Highlights of a visit include a 17-minute 360-degree film, “Freedom Rising.” It relates the ways in which freedom has been interpreted throughout America’s history. On a visit to Signers’ Hall you can walk among forty-two life-sized bronze statues that replicate the Founding Fathers who were present at the signing of the document. Benjamin Franklin sits regally in their midst seemingly caught in mid-comment. www.constitutioncenter.org
Benjamin Franklin left an indelible stamp on the country in general and Philadelphia particularly. You can follow his well-marked trail and gain a more comprehensive understanding of the colonial era and the man that is considered the most approachable of the Founding Fathers. Set out with information that can be found online at www.visitphilly.com
“Any fool can criticize, condemn and complain and most fools do.” B. Franklin
I wish you smooth travels!
The National Constitution Center (NCC) has an ongoing program of events and special exhibits that are open to the public. On September 10, 2013 Hillary Rodham Clinton was awarded the National Liberty Medal for her lifelong public service and her adherence to the ideals of “active citizenship.” Ideals Franklin considered essential to a healthy democracy.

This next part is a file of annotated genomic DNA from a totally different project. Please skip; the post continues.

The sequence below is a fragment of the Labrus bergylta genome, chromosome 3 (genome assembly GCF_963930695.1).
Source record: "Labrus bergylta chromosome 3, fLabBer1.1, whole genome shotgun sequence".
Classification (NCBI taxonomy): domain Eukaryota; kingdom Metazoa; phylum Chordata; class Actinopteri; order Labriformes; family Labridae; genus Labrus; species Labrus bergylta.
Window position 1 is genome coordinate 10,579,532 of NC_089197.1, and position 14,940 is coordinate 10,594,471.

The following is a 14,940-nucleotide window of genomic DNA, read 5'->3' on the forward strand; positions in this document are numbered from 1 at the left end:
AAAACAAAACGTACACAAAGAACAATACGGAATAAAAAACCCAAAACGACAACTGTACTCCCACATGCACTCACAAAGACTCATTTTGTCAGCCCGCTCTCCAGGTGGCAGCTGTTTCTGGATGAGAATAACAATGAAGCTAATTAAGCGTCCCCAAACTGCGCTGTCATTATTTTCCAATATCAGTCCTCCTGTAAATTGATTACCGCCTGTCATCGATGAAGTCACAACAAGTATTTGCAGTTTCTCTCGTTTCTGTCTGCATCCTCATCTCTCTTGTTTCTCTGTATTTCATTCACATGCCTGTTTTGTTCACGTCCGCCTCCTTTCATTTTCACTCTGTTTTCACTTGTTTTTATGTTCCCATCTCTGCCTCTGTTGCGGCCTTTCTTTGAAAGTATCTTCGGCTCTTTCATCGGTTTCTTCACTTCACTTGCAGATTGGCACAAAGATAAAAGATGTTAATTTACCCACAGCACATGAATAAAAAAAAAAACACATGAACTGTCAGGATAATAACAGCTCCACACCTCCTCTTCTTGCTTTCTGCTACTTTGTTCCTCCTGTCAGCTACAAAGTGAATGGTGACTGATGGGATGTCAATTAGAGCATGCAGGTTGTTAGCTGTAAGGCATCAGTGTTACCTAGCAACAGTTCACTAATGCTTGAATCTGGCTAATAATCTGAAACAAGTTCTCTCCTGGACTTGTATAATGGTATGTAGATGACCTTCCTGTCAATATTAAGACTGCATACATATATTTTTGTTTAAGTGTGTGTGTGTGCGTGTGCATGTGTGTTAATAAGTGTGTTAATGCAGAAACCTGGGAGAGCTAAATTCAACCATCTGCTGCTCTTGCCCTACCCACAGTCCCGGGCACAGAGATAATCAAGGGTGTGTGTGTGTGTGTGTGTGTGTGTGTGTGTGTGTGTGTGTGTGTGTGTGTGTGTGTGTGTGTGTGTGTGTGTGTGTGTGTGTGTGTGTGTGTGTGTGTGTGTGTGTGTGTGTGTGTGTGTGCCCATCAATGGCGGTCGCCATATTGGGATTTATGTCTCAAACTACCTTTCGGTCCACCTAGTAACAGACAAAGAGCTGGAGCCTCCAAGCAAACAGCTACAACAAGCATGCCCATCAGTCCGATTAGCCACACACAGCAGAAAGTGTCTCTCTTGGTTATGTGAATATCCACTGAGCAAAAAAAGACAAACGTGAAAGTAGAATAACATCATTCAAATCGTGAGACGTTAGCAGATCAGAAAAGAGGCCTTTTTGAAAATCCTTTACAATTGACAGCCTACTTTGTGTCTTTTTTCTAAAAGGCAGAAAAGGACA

Benjamin Franklin would be justifiably proud of the current special exhibit on display at the NCC from October 11 to December 31, 2013, “Capture the Moment: The Pulitzer Prize Photographs”. More than 150 photographs dating from 1942 on, relate the stories of “we the people” through triumph and tragedy, in our finest hours and in the moments of our despair. The iconic winners are there, “Raising the Flag on Mt. Suribachi,” “Kent State Massacre,” “Jack Ruby Shoots Lee Harvey Oswald,” but there are also works, no less moving, with which we are less familiar. These images are brought to you thanks to the First Amendment and insightful men like Benjamin Franklin. Do not miss this exhibit. www.constitutioncenter.org/experience/exhibitions
Thursday, November 14, 2013 will be the inauguration of a new holiday tradition, Franklin Square’s Electrical Spectacle: A Holiday Light Show. The square, located at 6th and Market, will feature a 10-ft. kite and key and musical light shows including 50,000 lights. The Lightning Bolt Holiday Express will take you on a train ride around the square for $5.00, there will be guest stars and eight shows will be presented nightly until December 31st. www.historicphiladelphia.org